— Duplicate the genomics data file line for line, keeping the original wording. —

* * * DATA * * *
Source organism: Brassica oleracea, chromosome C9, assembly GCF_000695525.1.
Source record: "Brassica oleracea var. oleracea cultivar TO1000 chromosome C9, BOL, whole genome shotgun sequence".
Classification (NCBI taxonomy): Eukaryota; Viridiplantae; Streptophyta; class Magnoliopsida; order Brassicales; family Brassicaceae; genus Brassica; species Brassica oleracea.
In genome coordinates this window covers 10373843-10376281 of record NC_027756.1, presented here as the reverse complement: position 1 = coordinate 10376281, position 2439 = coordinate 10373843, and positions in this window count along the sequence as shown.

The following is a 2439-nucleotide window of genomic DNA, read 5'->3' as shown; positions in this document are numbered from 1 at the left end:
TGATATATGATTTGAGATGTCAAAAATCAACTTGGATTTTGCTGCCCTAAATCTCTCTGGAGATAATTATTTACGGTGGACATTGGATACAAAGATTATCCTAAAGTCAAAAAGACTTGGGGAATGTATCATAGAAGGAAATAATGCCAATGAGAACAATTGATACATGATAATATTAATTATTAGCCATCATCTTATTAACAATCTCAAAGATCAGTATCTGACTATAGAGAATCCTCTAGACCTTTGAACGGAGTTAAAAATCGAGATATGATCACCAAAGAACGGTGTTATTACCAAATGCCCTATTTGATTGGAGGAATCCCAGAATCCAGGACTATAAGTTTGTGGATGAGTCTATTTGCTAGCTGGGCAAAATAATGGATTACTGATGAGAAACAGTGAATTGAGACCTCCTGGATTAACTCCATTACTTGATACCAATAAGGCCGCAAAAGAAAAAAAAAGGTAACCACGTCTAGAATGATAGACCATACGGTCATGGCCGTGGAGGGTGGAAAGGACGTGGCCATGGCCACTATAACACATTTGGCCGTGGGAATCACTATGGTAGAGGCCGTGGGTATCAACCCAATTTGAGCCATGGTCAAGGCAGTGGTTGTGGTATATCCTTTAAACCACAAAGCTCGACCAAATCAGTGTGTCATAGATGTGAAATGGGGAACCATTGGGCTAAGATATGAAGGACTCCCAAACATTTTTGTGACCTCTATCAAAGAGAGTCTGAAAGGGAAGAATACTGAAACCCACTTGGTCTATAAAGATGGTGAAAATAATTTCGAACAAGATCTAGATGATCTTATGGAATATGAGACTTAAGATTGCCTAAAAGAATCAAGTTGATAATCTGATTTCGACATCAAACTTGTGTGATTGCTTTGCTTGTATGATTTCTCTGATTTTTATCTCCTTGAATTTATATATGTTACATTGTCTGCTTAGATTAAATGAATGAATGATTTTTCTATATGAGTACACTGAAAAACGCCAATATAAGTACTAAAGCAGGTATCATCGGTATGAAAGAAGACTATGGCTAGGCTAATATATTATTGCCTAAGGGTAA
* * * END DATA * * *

Source organism: Brassica oleracea, chromosome C9, assembly GCF_000695525.1.
Source record: "Brassica oleracea var. oleracea cultivar TO1000 chromosome C9, BOL, whole genome shotgun sequence".
Classification (NCBI taxonomy): Eukaryota; Viridiplantae; Streptophyta; class Magnoliopsida; order Brassicales; family Brassicaceae; genus Brassica; species Brassica oleracea.
In genome coordinates this window covers 10373843-10376281 of record NC_027756.1, presented here as the reverse complement: position 1 = coordinate 10376281, position 2439 = coordinate 10373843, and positions in this window count along the sequence as shown.

The following is a 2439-nucleotide window of genomic DNA, read 5'->3' as shown; positions in this document are numbered from 1 at the left end:
TGATATATGATTTGAGATGTCAAAAATCAACTTGGATTTTGCTGCCCTAAATCTCTCTGGAGATAATTATTTACGGTGGACATTGGATACAAAGATTATCCTAAAGTCAAAAAGACTTGGGGAATGTATCATAGAAGGAAATAATGCCAATGAGAACAATTGATACATGATAATATTAATTATTAGCCATCATCTTATTAACAATCTCAAAGATCAGTATCTGACTATAGAGAATCCTCTAGACCTTTGAACGGAGTTAAAAATCGAGATATGATCACCAAAGAACGGTGTTATTACCAAATGCCCTATTTGATTGGAGGAATCCCAGAATCCAGGACTATAAGTTTGTGGATGAGTCTATTTGCTAGCTGGGCAAAATAATGGATTACTGATGAGAAACAGTGAATTGAGACCTCCTGGATTAACTCCATTACTTGATACCAATAAGGCCGCAAAAGAAAAAAAAAGGTAACCACGTCTAGAATGATAGACCATACGGTCATGGCCGTGGAGGGTGGAAAGGACGTGGCCATGGCCACTATAACACATTTGGCCGTGGGAATCACTATGGTAGAGGCCGTGGGTATCAACCCAATTTGAGCCATGGTCAAGGCAGTGGTTGTGGTATATCCTTTAAACCACAAAGCTCGACCAAATCAGTGTGTCATAGATGTGAAATGGGGAACCATTGGGCTAAGATATGAAGGACTCCCAAACATTTTTGTGACCTCTATCAAAGAGAGTCTGAAAGGGAAGAATACTGAAACCCACTTGGTCTATAAAGATGGTGAAAATAATTTCGAACAAGATCTAGATGATCTTATGGAATATGAGACTTAAGATTGCCTAAAAGAATCAAGTTGATAATCTGATTTCGACATCAAACTTGTGTGATTGCTTTGCTTGTATGATTTCTCTGATTTTTATCTCCTTGAATTTATATATGTTACATTGTCTGCTTAGATTAAATGAATGAATGATTTTTCTATATGAGTACACTGAAAAACGCCAATATAAGTACTAAAGCAGGTATCATCGGTATGAAAGAAGACTATGGCTAGGCTAATATATTATTGCCTAAGGGTAA